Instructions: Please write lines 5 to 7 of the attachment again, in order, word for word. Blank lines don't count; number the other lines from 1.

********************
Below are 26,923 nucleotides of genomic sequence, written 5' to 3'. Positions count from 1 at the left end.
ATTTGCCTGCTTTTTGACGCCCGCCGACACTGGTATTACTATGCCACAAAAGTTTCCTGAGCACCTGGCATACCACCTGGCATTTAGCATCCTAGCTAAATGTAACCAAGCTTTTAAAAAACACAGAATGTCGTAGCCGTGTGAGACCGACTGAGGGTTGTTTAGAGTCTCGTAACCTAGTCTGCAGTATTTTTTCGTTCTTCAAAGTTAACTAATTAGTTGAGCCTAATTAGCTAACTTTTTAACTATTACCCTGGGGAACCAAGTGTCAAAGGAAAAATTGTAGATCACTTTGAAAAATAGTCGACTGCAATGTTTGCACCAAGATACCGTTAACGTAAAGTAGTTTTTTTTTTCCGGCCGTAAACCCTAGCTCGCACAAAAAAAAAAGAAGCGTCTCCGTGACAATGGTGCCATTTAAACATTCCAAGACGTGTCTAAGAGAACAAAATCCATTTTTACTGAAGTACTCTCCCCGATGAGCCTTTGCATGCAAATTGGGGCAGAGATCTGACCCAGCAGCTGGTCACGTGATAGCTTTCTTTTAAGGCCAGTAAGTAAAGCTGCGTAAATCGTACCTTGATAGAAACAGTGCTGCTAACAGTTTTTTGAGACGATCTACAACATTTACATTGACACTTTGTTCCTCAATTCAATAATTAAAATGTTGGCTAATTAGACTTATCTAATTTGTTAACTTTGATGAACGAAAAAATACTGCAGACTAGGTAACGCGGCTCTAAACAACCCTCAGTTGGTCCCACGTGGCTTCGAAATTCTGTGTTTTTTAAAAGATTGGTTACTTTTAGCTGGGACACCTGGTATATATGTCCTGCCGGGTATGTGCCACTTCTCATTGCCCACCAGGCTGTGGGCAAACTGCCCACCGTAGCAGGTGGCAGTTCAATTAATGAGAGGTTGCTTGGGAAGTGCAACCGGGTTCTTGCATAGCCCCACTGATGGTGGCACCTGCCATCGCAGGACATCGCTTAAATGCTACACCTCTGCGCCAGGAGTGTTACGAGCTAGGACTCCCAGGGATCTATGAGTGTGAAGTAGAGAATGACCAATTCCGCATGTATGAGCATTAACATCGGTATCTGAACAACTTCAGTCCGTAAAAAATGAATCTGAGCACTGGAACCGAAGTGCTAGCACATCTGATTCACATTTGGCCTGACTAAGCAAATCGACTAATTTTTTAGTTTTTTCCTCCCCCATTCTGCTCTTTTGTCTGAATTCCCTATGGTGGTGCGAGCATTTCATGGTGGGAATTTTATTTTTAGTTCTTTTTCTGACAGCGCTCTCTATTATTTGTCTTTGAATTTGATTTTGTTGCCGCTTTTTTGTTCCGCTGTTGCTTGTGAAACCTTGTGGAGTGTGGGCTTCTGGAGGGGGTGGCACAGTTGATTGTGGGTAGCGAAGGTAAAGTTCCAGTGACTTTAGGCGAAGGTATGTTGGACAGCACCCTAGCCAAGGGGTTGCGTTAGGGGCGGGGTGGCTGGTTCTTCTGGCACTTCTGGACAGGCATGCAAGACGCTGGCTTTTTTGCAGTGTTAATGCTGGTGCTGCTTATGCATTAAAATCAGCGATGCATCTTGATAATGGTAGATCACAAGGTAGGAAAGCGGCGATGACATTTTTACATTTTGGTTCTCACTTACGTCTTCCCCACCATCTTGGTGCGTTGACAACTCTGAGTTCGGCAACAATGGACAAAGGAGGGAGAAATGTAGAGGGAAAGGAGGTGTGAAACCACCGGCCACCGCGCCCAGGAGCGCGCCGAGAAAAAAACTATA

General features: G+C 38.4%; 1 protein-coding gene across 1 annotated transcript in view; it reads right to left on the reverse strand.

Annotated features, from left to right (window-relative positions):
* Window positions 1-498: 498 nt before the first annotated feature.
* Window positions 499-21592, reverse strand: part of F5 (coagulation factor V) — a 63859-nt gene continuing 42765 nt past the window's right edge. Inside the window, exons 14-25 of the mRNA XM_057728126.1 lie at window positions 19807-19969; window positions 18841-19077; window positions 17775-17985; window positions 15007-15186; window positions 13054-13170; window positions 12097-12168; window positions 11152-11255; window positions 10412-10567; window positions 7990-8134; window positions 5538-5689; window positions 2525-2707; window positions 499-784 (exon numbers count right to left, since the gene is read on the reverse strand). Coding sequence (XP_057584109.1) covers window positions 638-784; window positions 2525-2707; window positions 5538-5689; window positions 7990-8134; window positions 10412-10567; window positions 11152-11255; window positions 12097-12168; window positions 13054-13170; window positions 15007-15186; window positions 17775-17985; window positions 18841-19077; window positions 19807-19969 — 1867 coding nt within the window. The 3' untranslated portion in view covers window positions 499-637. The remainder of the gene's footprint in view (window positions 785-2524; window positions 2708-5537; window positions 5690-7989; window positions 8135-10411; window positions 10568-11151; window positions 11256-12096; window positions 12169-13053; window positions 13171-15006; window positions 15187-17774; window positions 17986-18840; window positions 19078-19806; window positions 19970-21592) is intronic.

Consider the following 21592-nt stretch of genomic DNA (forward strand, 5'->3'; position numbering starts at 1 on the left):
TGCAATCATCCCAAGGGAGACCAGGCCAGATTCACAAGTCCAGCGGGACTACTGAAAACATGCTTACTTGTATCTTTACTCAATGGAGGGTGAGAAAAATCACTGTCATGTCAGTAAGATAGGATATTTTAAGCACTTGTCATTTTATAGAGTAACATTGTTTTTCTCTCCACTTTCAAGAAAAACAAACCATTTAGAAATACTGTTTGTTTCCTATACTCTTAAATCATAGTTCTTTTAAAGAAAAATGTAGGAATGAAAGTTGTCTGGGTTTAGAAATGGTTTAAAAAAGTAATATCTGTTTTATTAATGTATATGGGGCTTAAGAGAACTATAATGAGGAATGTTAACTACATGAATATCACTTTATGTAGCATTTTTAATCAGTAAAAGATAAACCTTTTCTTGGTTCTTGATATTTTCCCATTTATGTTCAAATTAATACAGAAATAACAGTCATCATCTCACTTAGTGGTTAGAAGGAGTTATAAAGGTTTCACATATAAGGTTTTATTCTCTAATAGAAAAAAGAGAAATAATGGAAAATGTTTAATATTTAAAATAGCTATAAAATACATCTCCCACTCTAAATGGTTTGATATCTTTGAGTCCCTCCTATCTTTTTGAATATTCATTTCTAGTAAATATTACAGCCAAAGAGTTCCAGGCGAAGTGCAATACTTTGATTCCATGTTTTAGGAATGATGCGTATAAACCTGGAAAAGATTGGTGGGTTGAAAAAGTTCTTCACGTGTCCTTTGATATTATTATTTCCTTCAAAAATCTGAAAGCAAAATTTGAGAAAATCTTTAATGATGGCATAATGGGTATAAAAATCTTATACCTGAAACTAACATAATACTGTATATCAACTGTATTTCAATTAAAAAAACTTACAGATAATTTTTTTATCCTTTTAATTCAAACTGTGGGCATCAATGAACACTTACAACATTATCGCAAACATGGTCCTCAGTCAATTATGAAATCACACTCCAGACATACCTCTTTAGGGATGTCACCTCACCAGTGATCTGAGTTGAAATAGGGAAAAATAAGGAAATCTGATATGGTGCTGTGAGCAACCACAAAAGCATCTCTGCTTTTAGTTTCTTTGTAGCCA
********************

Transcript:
* Window positions 1-498: 498 nt before the first annotated feature.
* Window positions 499-21592, reverse strand: part of F5 (coagulation factor V) — a 63859-nt gene continuing 42765 nt past the window's right edge. Inside the window, exons 14-25 of the mRNA XM_057728126.1 lie at window positions 19807-19969; window positions 18841-19077; window positions 17775-17985; window positions 15007-15186; window positions 13054-13170; window positions 12097-12168; window positions 11152-11255; window positions 10412-10567; window positions 7990-8134; window positions 5538-5689; window positions 2525-2707; window positions 499-784 (exon numbers count right to left, since the gene is read on the reverse strand). Coding sequence (XP_057584109.1) covers window positions 638-784; window positions 2525-2707; window positions 5538-5689; window positions 7990-8134; window positions 10412-10567; window positions 11152-11255; window positions 12097-12168; window positions 13054-13170; window positions 15007-15186; window positions 17775-17985; window positions 18841-19077; window positions 19807-19969 — 1867 coding nt within the window. The 3' untranslated portion in view covers window positions 499-637. The remainder of the gene's footprint in view (window positions 785-2524; window positions 2708-5537; window positions 5690-7989; window positions 8135-10411; window positions 10568-11151; window positions 11256-12096; window positions 12169-13053; window positions 13171-15006; window positions 15187-17774; window positions 17986-18840; window positions 19078-19806; window positions 19970-21592) is intronic.

Consider the following 21592-nt stretch of genomic DNA (forward strand, 5'->3'; position numbering starts at 1 on the left):